The Fractal Hourglass
The Fractal Hourglass counts down to the singularity, the moment that artificial super-intelligence triggers an unprecedented shift in human civilisation. The concept of recursively self-improved AI is portrayed by a tower of iterated fractal trusses, in which time is measured by a cascade of light.
Triangular steel trusses array to form a 15-foot tall hourglass silhouette, where scaled repetitions within each truss form a lattice of increasing complexity and infinite bounds. The visual density of each truss intensifies at each fractal iteration, culminating in the filling of the lower hourglass bulb, representing the finite time remaining until the singularity. At night, a dynamic cascade of LEDs will flow on and off from the upper to the lower bulb, a spectacle alluding to sand pouring through an hourglass.
The steel tubes forming the piece range from a diameter of 1.5″ in lengths from 1 to 3-feet, which are hammered flat and bolted to form the main structure, and 0.5″ diameter tubes welded inside to form the decorative fractal repetitions.
On approach, the tense drama of time running out is visible through the concentration of material in the bottom of the hourglass, provoking an instinct to stall the process. Burners have a choice of how to experience the hourglass- whether that is to ascend the structure to experience the inversion of the hourglass as the bulb empties, where ascension serves as a sanctuary from the saturation of technology and AI in the lower bulb. Or they can recline on the ground and let their eyes weave through the layers of trusses and bathe in the saturation and complexity of technological advancement. Or simply to turn away and let what effectively has become a natural process to take its course. At night, the cascading light display forms an even more immersive encounter with the hourglass, as waves of light repeat the process of time as it funnels through and fills the lower bulb, swarming anyone who is inside.
The finite nature of fractals in the hourglass represents the capacity for infinite artificial intelligence- each increment provides an equally stable steel structure, whilst having the capacity to use less and less material, but only to a point. It is not possible for this fractal to reach infinity and be constructed at a human scale. This poses the question of, at which point on the way to infinity do humans get before their intelligence can be overtaken by AI- the moment of the singularity. Is it too late to invert the hourglass and, given the choice, would you want to?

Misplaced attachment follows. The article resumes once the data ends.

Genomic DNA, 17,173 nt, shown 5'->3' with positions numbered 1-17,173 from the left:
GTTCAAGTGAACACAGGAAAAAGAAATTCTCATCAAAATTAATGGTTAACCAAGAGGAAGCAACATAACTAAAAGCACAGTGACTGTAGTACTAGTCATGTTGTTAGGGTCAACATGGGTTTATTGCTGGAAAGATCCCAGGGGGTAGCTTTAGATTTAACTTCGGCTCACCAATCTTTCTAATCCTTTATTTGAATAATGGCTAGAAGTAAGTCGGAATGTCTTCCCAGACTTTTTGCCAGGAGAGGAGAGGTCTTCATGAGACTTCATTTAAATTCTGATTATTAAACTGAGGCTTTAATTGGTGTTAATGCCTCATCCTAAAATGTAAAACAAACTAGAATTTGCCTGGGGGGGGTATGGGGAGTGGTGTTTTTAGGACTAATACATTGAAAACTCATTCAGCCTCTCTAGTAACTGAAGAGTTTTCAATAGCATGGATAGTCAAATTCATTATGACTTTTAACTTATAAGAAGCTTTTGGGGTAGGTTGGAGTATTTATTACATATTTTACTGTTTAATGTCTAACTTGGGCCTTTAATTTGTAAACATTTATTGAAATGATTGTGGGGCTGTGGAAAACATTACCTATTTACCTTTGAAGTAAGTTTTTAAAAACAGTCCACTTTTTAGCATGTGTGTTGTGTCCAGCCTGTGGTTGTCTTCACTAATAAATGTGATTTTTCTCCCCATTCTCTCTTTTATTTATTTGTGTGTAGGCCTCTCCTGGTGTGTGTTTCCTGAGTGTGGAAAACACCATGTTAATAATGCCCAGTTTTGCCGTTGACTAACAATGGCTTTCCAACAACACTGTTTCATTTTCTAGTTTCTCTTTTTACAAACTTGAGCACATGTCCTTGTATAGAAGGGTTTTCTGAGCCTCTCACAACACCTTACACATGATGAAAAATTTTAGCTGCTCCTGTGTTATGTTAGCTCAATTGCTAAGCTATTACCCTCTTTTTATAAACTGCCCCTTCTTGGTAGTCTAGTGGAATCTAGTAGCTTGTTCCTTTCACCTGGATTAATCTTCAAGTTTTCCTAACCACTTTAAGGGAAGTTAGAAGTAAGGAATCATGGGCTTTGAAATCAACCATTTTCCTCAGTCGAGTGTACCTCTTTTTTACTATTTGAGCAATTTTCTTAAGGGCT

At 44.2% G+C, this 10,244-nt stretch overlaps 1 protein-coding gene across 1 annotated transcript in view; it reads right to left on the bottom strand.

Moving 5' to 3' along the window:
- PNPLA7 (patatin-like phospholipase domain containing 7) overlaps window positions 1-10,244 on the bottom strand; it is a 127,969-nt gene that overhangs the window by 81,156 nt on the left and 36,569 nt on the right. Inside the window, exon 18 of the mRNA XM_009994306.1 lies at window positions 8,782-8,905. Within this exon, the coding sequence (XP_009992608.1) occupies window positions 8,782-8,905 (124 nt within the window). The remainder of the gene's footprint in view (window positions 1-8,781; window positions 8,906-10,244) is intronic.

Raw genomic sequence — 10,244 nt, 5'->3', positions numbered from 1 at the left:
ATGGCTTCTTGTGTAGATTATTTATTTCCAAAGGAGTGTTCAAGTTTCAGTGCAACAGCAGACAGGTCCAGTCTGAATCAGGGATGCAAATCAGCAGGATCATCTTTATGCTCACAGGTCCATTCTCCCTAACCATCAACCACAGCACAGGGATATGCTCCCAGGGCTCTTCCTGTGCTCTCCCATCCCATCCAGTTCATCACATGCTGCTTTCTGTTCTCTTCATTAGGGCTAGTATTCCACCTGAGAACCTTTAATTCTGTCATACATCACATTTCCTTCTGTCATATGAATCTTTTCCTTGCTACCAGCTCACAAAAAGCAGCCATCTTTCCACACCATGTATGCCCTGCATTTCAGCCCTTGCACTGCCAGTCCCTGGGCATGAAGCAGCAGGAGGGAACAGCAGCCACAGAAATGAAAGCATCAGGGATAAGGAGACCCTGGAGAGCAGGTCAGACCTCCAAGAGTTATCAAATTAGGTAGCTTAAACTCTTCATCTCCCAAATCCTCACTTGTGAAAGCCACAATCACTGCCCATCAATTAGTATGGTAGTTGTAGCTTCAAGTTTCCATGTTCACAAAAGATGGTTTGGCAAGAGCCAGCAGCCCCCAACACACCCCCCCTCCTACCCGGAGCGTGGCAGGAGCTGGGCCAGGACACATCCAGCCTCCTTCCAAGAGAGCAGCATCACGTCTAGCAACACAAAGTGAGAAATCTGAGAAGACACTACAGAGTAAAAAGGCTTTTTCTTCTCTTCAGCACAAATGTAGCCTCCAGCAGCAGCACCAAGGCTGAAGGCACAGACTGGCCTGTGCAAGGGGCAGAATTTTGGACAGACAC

The Fractal Hourglass allows for Burners to take a moment to relish on their existence as humans, with the capacity to orchestrate their own experience, something which AI’s currently don’t possess. Artificial intelligence is currently an opportunity to shape a future experience where humans can outsource themselves, freeing up valuable time and energy. The hourglass serves as a visual symbol that human existence is fleeting so long as AI is permeating our lives, and provides a timer for the impending singularity, a moment that will transform the world as we know it, a reminder that we still have the alluring capacity to define and create.
‘The first ultra-intelligent machine is the last invention that man need ever make, provided that the machine is docile enough to tell us how to keep it under control.’
I J Good
Some joyous proposals for both Burning Man and Buro Happold’s London office at yesterdays crit, the first of the year.
Our guest critics were Andrew Best, James Solly, Andrei Jipa, Harry Charringdon and Ben Stringer. Thank you all for your inspiring comments and tireless enthusiasm throughout the day.
Here are some images of the exciting work coming out of the studio this year, more to come 🙂
21st November 2014 Tutorials
We are approaching the first “crit” of the term and our students are already proposing joyful projects for the Burning Man festival and Buro Happold’s newly refurbished HQ on Newman Street. The talented photographer NK Guy (http://nkguy.com/ and http://burningcam.com/) gave an excellent evening lecture at our campus to inspire our students and for the release of the book “The Art of Burning Man” (Taschen) which will feature some of our studio’s work. Here are couple images of the student’s project and of our buzzing DS10 space (pictures by Toby Burgess):
21st November 2013 Tutorials
Another great tutorial day this Thursday. Here are two projects that are materializing into beautiful models. The first project is by Sarah Shuttleworth, it is a simple folded component which drives a curved surface that is used both as furniture and shelter, the other project by Henry Turner is a series of intersecting plywood waves which create a playful landscape on which people can lounge.
8th and 15th November 2013 Tutorials
Here are couple pictures taken during the two last tutorial sessions. Promising breakthroughs from several students. Time to create a believable proposal (including large model and drawings) for Burning Man or any other festival.
8th November 2012 Tutorial
Great Thursday tutorials at Westminster! Thank you to former DS10 students George Hintzen, Joe Magri and Chris Mount for their presentation on their trip to the Burning Man festival last summer. We have just started Brief02: Template. Students will start designing a temporary structure for the Burning Man festival or an Open-Source Construction Set.
Above: Jessica Beagelman’s beautiful laser-cut plywood experiments
Above: William Garforth-Bless scanned his ferofluid and will turn them into inhabitable fountains
Above: Sarah Shuttleworth’s beautiful swarm generated wood structures
Above: George Hintzen, Joe Magri and Chris Mount presenting their Burning Man experience